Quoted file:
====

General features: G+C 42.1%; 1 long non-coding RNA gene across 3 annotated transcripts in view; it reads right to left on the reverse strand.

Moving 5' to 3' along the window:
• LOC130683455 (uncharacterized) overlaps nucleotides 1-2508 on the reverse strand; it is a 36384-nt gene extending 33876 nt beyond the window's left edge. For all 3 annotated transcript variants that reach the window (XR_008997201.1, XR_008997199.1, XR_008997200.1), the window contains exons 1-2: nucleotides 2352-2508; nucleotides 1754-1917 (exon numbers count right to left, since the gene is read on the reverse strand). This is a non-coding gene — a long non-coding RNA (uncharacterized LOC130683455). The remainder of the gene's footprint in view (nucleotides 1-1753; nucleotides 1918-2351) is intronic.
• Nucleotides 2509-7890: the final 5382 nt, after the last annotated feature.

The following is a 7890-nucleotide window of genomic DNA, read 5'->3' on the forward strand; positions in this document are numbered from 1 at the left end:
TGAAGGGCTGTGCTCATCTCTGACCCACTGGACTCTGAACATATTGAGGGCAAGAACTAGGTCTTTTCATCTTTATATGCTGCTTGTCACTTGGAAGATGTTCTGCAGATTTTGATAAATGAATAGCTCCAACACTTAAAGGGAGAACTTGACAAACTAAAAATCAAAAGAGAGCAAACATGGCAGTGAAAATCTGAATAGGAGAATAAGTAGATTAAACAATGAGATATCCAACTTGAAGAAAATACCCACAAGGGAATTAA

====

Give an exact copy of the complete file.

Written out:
General features: G+C 42.1%; 1 long non-coding RNA gene across 3 annotated transcripts in view; it reads right to left on the reverse strand.

Moving 5' to 3' along the window:
• LOC130683455 (uncharacterized) overlaps nucleotides 1-2508 on the reverse strand; it is a 36384-nt gene extending 33876 nt beyond the window's left edge. For all 3 annotated transcript variants that reach the window (XR_008997201.1, XR_008997199.1, XR_008997200.1), the window contains exons 1-2: nucleotides 2352-2508; nucleotides 1754-1917 (exon numbers count right to left, since the gene is read on the reverse strand). This is a non-coding gene — a long non-coding RNA (uncharacterized LOC130683455). The remainder of the gene's footprint in view (nucleotides 1-1753; nucleotides 1918-2351) is intronic.
• Nucleotides 2509-7890: the final 5382 nt, after the last annotated feature.

The following is a 7890-nucleotide window of genomic DNA, read 5'->3' on the forward strand; positions in this document are numbered from 1 at the left end:
TGAAGGGCTGTGCTCATCTCTGACCCACTGGACTCTGAACATATTGAGGGCAAGAACTAGGTCTTTTCATCTTTATATGCTGCTTGTCACTTGGAAGATGTTCTGCAGATTTTGATAAATGAATAGCTCCAACACTTAAAGGGAGAACTTGACAAACTAAAAATCAAAAGAGAGCAAACATGGCAGTGAAAATCTGAATAGGAGAATAAGTAGATTAAACAATGAGATATCCAACTTGAAGAAAATACCCACAAGGGAATTAA